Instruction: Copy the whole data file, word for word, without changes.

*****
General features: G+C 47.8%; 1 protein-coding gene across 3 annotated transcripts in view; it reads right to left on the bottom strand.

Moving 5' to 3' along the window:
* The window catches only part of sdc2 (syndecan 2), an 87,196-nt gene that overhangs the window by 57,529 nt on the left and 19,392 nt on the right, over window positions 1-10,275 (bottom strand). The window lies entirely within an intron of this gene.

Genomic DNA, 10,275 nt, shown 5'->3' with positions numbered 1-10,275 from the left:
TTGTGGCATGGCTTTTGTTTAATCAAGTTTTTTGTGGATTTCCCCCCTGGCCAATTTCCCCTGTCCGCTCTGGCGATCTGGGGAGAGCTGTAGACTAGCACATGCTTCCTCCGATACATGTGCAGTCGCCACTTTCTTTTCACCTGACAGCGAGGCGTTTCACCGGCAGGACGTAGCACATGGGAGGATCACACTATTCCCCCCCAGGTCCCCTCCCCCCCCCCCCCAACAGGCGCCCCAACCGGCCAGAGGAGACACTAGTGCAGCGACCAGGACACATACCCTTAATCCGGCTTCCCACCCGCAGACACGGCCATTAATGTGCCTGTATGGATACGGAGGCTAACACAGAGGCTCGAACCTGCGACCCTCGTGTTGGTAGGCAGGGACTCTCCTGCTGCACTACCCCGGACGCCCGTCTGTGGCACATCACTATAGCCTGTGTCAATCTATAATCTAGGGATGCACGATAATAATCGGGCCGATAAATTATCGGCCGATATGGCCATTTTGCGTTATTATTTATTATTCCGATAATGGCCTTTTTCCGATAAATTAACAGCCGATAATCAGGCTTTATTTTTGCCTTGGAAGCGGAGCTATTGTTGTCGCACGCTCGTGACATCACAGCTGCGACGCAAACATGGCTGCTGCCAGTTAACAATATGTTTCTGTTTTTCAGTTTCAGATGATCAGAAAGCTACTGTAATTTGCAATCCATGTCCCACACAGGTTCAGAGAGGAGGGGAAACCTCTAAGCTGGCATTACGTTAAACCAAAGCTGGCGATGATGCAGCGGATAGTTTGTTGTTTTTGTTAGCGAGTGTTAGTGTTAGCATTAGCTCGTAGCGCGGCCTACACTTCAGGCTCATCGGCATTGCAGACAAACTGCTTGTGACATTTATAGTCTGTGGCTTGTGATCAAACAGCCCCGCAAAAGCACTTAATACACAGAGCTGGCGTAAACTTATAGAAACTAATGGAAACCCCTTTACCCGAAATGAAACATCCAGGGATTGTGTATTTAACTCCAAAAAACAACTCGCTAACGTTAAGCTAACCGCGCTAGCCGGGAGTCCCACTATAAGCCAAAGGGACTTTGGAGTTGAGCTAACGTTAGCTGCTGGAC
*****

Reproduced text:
General features: G+C 47.8%; 1 protein-coding gene across 3 annotated transcripts in view; it reads right to left on the bottom strand.

Moving 5' to 3' along the window:
* The window catches only part of sdc2 (syndecan 2), an 87,196-nt gene that overhangs the window by 57,529 nt on the left and 19,392 nt on the right, over window positions 1-10,275 (bottom strand). The window lies entirely within an intron of this gene.

Genomic DNA, 10,275 nt, shown 5'->3' with positions numbered 1-10,275 from the left:
TTGTGGCATGGCTTTTGTTTAATCAAGTTTTTTGTGGATTTCCCCCCTGGCCAATTTCCCCTGTCCGCTCTGGCGATCTGGGGAGAGCTGTAGACTAGCACATGCTTCCTCCGATACATGTGCAGTCGCCACTTTCTTTTCACCTGACAGCGAGGCGTTTCACCGGCAGGACGTAGCACATGGGAGGATCACACTATTCCCCCCCAGGTCCCCTCCCCCCCCCCCCCAACAGGCGCCCCAACCGGCCAGAGGAGACACTAGTGCAGCGACCAGGACACATACCCTTAATCCGGCTTCCCACCCGCAGACACGGCCATTAATGTGCCTGTATGGATACGGAGGCTAACACAGAGGCTCGAACCTGCGACCCTCGTGTTGGTAGGCAGGGACTCTCCTGCTGCACTACCCCGGACGCCCGTCTGTGGCACATCACTATAGCCTGTGTCAATCTATAATCTAGGGATGCACGATAATAATCGGGCCGATAAATTATCGGCCGATATGGCCATTTTGCGTTATTATTTATTATTCCGATAATGGCCTTTTTCCGATAAATTAACAGCCGATAATCAGGCTTTATTTTTGCCTTGGAAGCGGAGCTATTGTTGTCGCACGCTCGTGACATCACAGCTGCGACGCAAACATGGCTGCTGCCAGTTAACAATATGTTTCTGTTTTTCAGTTTCAGATGATCAGAAAGCTACTGTAATTTGCAATCCATGTCCCACACAGGTTCAGAGAGGAGGGGAAACCTCTAAGCTGGCATTACGTTAAACCAAAGCTGGCGATGATGCAGCGGATAGTTTGTTGTTTTTGTTAGCGAGTGTTAGTGTTAGCATTAGCTCGTAGCGCGGCCTACACTTCAGGCTCATCGGCATTGCAGACAAACTGCTTGTGACATTTATAGTCTGTGGCTTGTGATCAAACAGCCCCGCAAAAGCACTTAATACACAGAGCTGGCGTAAACTTATAGAAACTAATGGAAACCCCTTTACCCGAAATGAAACATCCAGGGATTGTGTATTTAACTCCAAAAAACAACTCGCTAACGTTAAGCTAACCGCGCTAGCCGGGAGTCCCACTATAAGCCAAAGGGACTTTGGAGTTGAGCTAACGTTAGCTGCTGGAC